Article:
Mitochondria were isolated from SH-SY5Y cells cultured in 6-well plates and treated as described for ROS measurements. After rinsing twice in PBS, cells were harvested, centrifuged at 600 ×g for 5 min at 4°C, and then homogenized in 1 mL mitochondria isolation reagent until 50% of the cells were lysed. Homogenates were centrifuged at 600 ×g for 5 min at 4°C to remove large debris and unlysed cells. The supernatant containing mitochondria then transferred to another centrifuge tube, and mitochondria precipitated by centrifugation at 11,000 ×g for 10 min at 4°C. After centrifugation, the pellet was resuspended in mitochondrial storage solution.
2.9. Measurement of Respiratory Complex I and Complex III Activities
The activities of respiratory chain complexes I and III were determined according to the methods as described by Zhang et al. . All assays were performed at 25°C in a final volume of 1 mL using a spectrophotometer. To release complexes from the mitochondrial membrane, isolated mitochondria were subjected to three freeze-thaw cycles (25°C to −25°C) in hypotonic media (25 mmol/L potassium phosphate, 5 mmol/L MgCl2, pH 7.2) before activity measurements. The enzyme activity was expressed in nanomolars per minute per milligram protein.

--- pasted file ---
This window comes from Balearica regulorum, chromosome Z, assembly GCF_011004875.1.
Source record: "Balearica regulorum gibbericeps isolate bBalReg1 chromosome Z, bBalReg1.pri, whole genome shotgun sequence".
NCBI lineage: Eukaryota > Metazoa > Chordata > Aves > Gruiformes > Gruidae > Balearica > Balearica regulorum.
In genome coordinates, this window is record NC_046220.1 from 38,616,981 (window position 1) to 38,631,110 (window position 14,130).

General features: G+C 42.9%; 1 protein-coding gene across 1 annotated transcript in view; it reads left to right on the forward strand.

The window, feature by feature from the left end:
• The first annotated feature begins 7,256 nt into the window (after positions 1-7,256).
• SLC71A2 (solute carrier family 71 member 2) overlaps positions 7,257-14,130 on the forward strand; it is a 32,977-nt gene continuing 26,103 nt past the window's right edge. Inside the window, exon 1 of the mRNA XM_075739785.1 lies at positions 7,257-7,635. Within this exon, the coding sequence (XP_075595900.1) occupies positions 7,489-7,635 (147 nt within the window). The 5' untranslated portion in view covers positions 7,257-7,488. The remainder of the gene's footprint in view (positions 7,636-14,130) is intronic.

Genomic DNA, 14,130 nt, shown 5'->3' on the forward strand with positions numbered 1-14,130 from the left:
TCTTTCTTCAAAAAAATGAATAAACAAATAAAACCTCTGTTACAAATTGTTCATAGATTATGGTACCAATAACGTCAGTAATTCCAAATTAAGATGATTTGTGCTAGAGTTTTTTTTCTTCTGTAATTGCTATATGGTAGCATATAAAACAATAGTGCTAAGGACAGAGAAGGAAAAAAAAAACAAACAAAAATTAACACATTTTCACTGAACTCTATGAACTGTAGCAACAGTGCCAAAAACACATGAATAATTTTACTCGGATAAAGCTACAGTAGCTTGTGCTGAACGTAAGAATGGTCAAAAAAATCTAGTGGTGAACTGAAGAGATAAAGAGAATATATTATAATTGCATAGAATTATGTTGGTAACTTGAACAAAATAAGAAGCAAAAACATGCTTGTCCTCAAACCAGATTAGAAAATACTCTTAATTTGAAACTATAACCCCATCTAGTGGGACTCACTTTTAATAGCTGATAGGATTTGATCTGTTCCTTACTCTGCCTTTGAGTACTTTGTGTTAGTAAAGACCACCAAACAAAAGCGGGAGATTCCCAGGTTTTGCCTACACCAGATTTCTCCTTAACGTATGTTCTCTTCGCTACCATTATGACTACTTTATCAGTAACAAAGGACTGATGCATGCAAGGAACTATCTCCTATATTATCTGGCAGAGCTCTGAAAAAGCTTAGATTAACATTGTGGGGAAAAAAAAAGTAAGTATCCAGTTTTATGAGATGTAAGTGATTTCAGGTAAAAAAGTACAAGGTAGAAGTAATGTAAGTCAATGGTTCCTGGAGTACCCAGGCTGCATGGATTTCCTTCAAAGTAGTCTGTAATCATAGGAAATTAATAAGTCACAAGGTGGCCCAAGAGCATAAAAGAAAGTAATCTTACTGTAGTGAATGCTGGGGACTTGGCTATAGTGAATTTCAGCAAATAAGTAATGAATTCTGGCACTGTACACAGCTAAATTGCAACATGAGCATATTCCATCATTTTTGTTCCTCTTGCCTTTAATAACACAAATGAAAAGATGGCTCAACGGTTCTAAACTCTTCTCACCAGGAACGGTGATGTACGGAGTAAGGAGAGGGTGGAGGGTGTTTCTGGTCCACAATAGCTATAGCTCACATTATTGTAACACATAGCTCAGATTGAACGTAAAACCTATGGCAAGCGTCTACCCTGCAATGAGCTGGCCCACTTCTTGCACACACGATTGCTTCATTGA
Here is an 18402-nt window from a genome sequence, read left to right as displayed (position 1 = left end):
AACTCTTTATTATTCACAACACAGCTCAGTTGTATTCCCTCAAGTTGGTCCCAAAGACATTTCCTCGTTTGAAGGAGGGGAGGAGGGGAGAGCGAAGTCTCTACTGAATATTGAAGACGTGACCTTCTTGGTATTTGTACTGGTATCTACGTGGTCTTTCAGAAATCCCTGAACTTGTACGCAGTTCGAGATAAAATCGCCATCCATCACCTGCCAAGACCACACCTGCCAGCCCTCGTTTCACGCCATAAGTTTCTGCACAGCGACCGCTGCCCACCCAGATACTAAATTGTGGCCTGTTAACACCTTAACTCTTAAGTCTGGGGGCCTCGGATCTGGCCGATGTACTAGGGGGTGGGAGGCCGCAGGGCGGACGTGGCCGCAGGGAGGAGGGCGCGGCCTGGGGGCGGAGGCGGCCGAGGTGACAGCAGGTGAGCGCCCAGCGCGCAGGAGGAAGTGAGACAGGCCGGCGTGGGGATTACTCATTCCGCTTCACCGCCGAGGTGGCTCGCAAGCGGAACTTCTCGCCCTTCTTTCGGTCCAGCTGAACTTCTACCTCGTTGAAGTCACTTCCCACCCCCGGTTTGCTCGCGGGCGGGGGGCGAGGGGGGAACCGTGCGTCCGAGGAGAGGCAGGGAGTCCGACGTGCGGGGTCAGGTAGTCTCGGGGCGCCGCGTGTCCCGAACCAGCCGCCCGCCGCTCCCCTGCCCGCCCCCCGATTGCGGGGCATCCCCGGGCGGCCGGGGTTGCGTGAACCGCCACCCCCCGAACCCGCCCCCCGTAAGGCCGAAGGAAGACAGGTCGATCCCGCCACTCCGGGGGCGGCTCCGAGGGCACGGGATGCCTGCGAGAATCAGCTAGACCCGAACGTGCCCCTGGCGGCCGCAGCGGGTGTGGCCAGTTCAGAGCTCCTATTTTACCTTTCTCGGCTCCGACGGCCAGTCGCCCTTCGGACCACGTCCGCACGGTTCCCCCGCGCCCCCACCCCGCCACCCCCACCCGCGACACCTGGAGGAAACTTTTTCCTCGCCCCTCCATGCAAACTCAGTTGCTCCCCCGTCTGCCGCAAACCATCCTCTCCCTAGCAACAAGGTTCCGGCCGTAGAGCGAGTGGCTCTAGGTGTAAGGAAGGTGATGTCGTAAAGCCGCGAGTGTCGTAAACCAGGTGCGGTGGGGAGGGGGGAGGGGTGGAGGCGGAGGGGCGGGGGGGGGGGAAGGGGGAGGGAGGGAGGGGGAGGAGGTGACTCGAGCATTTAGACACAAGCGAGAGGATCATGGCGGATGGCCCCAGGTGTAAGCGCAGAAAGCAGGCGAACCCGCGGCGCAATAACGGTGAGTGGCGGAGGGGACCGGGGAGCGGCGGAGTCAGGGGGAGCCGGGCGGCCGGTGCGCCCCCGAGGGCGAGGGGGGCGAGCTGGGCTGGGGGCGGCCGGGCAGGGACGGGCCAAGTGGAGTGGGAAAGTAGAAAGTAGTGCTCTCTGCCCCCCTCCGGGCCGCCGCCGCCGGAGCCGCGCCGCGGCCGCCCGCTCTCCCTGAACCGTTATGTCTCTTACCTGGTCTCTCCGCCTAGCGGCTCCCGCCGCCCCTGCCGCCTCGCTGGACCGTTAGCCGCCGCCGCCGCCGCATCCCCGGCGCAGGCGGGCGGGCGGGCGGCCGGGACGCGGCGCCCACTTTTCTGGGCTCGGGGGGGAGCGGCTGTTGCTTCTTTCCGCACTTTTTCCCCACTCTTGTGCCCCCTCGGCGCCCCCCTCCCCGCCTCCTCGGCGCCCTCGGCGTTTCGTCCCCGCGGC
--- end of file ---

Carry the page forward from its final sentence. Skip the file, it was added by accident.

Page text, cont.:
2.10. Western Blotting
Cells were incubated as described for the ROS measurements, harvested, and lysed in lysis buffer. After centrifugation, the soluble protein concentration in the supernatant was determined by a BCA Protein Assay Kit (Beyotime, China). Protein samples were separated by sodium dodecyl sulfate-polyacrylamide gel electrophoresis (20 μg/lane), electrotransferred to polyvinylidene difluoride (PVDF) membranes. Membranes were blocked with 5% nonfat dry milk in Tris-buffered saline and then immunoblotted with anti-Grp78 (1 : 500), anti-caspase-12 (1 : 500), anti-cleaved caspase-3 (1 : 500), anti-HtrA2 (1 : 500), or anti-GAPDH antibody (1 : 1000, as the gel loading control) overnight at 4°C. All antibodies were diluted in Tris-HCl-buffered saline containing 5% nonfat dry milk and 0.1% Tween-20. After rinsing, immunolabeled membranes were incubated with horseradish peroxidase (HRP) conjugated anti-rabbit immunoglobulin (1 : 1000) for 1 h. Specific proteins were detected by enhanced chemiluminescence and exposure to X-ray film. Bands were quantified by scanning the films. The expression levels of Grp78, caspase-12, cleaved caspase-3, and HtrA2 protein were normalized to GAPDH.